It is easy to fall into a habit of sometimes noticing every single thing that our child does “wrong”, does not do “properly”, or does not do as quickly as we would like! This can be especially true if we are not feeling our best for some reason or have had a previous argument with our child and we’re still not feeling that well towards them!
The result can be a very negative atmosphere in the family and a lot of bickering and frustration for parents and children alike.
To avoid this situation and replace it with a far more pleasant one, you need to:
- Ensure that you have appropriately dealt with any issue of past bad or poor behaviour by your child (see Rules, Consequences and Follow Through)
- Quickly move on from any past upset or disagreement – what’s past is past.
- Be alert to everything (big or small) good or helpful that the child is doing and give them Effective Praise for it and, if appropriate, Reward your child too.
Whether, as a parent, we tend to first notice negative behaviour or tend to first notice positive behaviour in our children makes a big difference to parenting and how children and parents feel about themselves and towards each other.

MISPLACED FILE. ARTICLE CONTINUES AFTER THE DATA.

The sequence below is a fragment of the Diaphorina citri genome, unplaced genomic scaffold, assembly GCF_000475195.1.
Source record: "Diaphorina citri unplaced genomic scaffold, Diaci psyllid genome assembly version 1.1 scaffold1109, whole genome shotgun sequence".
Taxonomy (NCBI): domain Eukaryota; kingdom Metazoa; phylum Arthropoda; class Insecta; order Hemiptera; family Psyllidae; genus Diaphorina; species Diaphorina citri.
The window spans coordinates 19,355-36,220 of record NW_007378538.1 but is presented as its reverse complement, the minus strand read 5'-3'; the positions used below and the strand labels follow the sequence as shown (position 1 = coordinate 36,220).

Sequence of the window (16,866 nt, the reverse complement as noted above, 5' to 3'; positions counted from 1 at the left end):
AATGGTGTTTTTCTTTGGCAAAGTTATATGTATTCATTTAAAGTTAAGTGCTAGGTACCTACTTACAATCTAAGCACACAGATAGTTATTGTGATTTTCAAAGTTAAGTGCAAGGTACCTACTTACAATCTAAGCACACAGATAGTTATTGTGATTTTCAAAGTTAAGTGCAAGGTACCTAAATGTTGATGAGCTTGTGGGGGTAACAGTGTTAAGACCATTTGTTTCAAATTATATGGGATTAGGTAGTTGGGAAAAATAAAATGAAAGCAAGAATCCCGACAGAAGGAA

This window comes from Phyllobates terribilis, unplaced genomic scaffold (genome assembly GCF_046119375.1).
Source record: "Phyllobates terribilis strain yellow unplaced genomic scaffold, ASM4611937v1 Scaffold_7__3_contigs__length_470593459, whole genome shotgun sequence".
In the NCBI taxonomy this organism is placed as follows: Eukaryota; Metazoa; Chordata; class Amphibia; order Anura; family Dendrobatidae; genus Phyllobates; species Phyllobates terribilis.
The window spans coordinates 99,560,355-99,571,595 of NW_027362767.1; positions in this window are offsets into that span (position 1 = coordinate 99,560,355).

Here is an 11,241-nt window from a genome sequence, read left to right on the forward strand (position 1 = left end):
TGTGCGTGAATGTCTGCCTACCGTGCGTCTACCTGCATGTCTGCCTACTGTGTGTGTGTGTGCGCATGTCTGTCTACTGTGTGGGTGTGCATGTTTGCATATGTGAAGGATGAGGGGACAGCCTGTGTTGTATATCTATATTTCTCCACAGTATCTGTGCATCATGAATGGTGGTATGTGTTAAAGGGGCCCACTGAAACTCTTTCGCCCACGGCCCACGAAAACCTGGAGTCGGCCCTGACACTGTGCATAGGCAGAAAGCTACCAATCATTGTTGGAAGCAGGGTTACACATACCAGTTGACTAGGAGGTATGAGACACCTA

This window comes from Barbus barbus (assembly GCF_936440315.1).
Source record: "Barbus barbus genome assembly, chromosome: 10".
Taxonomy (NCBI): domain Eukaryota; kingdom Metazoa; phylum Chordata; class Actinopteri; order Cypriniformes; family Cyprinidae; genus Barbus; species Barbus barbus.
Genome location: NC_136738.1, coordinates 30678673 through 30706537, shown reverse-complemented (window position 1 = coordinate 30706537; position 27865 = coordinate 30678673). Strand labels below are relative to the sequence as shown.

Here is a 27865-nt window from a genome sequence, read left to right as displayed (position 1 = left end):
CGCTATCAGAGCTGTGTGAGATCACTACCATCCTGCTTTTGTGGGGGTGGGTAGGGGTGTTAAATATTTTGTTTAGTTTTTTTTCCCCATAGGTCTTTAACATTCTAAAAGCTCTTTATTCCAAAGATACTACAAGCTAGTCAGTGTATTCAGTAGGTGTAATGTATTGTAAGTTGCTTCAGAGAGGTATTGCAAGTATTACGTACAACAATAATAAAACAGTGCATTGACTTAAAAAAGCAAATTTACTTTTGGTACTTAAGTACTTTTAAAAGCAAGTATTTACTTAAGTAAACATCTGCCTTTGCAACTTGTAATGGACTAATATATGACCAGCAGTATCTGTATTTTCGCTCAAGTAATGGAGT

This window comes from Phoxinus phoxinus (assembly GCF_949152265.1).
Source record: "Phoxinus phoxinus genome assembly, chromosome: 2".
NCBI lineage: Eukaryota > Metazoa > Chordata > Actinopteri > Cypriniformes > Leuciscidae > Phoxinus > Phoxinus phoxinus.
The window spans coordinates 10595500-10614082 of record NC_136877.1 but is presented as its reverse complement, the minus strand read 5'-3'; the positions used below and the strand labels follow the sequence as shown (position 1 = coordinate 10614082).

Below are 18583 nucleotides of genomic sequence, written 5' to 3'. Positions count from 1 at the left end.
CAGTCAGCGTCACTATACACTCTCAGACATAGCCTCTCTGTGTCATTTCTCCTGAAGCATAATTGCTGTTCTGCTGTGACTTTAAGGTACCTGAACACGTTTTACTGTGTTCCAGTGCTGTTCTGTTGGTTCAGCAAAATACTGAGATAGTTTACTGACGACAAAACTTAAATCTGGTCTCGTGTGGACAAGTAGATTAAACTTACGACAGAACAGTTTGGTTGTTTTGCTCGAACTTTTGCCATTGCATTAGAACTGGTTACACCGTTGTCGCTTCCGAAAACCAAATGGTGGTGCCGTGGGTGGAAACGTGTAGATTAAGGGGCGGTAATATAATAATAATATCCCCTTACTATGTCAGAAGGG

It is, of course, essential that parents establish and enforce clear rules to govern and control their children’s behaviour. Children need these to feel secure and to know what is expected of them.
But, this said, it is also true that children will display more of the sort of behaviour that their parents pay attention to: if their parents notice and praise the good things they do, children will respond to this and keep doing the good things, because they know they will receive positive parental attention for it. The reverse is also true though: if all that parents comment on or pay attention to is poor behaviour, children will misbehave more, because for most children they want and need their parent’s attention and if it can’t be positive attention (i.e. Praise) they will accept negative attention rather than no attention at all. This is often called “The Attention Principle” or “The Attention Rule”.
So, consider how many positive and negative comments you make to your child(ren) each day and, if you feel that you do tend to first notice what children do wrong, instead really focus on catching your child being good, praising them and seeing the positive differences it makes!